Migration patterns and the growth of high-poverty neighborhoods, 1970-1990

Lincoln Quillian*

*Corresponding author for this work

Research output: Contribution to journalArticlepeer-review

155 Scopus citations


Using geocoded data from the Panel Study of Income Dynamics, this article examines why the number of high-poverty neighborhoods in American cities has increased since 1970. The main findings are (1) the migration of the nonpoor away from moderately poor neighborhoods has been a key process in forming new high-poverty neighborhoods, although in the early 1980s increasing poverty rates were also important; and (2) African-Americans have moved into predominately white neighborhoods at a pace sufficient to increase their numbers there, but neighborhoods with increasing black populations tend to lose white population rapidly. Implications for theories of poor neighborhoods are discussed.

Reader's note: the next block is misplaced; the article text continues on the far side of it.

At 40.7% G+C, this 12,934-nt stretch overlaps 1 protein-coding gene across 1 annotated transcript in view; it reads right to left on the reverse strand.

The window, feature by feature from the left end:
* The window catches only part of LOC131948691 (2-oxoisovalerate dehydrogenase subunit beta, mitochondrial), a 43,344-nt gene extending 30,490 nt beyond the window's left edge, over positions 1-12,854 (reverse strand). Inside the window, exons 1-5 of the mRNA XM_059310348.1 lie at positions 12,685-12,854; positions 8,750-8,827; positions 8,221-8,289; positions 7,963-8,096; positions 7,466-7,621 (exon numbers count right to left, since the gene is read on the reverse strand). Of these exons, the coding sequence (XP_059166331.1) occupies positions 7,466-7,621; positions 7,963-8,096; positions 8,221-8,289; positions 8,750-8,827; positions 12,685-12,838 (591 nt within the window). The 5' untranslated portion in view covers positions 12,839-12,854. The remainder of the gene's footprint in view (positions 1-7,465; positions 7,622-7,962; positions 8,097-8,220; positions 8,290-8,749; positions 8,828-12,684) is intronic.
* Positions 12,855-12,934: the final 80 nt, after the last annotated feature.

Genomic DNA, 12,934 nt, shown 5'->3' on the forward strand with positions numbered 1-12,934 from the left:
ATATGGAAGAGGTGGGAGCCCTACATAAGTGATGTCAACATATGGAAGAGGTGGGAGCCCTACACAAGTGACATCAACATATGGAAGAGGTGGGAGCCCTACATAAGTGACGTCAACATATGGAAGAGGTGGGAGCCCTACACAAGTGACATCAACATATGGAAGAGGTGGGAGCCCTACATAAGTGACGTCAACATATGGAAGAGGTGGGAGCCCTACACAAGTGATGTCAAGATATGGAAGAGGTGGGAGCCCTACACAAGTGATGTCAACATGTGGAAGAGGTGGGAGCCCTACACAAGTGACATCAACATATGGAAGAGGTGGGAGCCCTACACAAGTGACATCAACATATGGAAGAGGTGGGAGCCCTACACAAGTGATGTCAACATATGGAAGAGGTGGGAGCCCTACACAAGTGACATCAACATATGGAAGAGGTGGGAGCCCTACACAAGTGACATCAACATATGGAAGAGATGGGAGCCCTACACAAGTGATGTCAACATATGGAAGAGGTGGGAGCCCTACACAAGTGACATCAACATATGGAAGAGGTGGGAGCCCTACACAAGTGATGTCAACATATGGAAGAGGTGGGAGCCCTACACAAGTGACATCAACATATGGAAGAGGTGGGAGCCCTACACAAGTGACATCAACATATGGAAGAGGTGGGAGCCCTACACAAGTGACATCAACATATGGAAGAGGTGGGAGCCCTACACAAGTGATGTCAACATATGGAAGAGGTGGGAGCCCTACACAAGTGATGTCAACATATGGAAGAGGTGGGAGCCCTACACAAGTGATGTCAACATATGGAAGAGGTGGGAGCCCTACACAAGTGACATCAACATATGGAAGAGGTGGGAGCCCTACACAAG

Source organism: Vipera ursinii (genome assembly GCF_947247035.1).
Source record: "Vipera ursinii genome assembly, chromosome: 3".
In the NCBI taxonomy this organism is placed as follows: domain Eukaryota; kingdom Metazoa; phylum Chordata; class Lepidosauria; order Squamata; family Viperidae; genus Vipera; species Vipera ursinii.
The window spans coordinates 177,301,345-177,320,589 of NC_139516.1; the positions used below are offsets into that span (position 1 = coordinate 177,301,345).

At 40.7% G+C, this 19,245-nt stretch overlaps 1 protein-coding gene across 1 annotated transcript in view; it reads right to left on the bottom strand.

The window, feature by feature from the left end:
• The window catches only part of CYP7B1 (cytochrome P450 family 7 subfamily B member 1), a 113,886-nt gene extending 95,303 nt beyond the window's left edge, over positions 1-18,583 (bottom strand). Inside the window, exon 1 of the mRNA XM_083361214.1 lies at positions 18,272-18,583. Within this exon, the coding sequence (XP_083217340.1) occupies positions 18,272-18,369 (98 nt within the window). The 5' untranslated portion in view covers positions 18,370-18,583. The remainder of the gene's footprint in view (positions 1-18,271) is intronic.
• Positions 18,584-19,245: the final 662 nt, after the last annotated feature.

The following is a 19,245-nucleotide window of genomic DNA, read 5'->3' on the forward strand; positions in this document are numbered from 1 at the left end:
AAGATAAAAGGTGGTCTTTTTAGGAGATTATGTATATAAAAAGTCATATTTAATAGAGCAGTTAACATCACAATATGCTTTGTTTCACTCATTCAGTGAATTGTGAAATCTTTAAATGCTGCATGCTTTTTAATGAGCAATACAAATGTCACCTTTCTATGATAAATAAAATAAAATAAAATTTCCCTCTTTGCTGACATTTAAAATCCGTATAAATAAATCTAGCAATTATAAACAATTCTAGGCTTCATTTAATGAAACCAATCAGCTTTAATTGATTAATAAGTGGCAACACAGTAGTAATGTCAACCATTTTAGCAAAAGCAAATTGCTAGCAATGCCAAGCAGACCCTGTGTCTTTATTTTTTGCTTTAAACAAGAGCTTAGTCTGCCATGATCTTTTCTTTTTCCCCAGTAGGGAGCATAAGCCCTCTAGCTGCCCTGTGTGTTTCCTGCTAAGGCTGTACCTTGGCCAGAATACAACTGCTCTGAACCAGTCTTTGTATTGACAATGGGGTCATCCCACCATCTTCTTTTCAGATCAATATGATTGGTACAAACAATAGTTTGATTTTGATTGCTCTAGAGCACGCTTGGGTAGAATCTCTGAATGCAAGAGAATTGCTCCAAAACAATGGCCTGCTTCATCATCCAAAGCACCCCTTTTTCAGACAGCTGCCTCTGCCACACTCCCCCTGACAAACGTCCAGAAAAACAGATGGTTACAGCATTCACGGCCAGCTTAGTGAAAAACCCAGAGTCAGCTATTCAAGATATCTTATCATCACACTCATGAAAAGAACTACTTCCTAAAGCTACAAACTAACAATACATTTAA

Original languageEnglish (US)
Pages (from-to)1-37
Number of pages37
JournalAmerican Journal of Sociology
Issue number1
StatePublished - Jul 1999

ASJC Scopus subject areas

  • Sociology and Political Science


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